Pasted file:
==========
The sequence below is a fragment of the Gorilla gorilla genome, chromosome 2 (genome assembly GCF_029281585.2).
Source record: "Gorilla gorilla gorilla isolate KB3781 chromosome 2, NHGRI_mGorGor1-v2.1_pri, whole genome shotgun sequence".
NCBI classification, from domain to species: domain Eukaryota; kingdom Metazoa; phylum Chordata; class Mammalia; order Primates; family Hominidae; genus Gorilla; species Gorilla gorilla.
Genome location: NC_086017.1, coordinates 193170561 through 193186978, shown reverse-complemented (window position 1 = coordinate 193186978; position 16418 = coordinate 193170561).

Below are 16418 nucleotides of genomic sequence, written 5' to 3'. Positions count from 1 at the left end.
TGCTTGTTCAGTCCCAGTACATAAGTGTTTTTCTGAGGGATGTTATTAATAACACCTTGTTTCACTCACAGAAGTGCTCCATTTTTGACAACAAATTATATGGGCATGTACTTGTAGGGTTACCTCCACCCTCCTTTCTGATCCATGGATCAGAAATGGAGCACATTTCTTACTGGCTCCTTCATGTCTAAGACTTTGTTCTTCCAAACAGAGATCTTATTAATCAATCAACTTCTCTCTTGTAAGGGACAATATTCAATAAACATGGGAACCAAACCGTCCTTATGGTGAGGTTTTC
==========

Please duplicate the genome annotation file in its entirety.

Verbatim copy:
The sequence below is a fragment of the Gorilla gorilla genome, chromosome 2 (genome assembly GCF_029281585.2).
Source record: "Gorilla gorilla gorilla isolate KB3781 chromosome 2, NHGRI_mGorGor1-v2.1_pri, whole genome shotgun sequence".
NCBI classification, from domain to species: domain Eukaryota; kingdom Metazoa; phylum Chordata; class Mammalia; order Primates; family Hominidae; genus Gorilla; species Gorilla gorilla.
Genome location: NC_086017.1, coordinates 193170561 through 193186978, shown reverse-complemented (window position 1 = coordinate 193186978; position 16418 = coordinate 193170561).

Below are 16418 nucleotides of genomic sequence, written 5' to 3'. Positions count from 1 at the left end.
TGCTTGTTCAGTCCCAGTACATAAGTGTTTTTCTGAGGGATGTTATTAATAACACCTTGTTTCACTCACAGAAGTGCTCCATTTTTGACAACAAATTATATGGGCATGTACTTGTAGGGTTACCTCCACCCTCCTTTCTGATCCATGGATCAGAAATGGAGCACATTTCTTACTGGCTCCTTCATGTCTAAGACTTTGTTCTTCCAAACAGAGATCTTATTAATCAATCAACTTCTCTCTTGTAAGGGACAATATTCAATAAACATGGGAACCAAACCGTCCTTATGGTGAGGTTTTC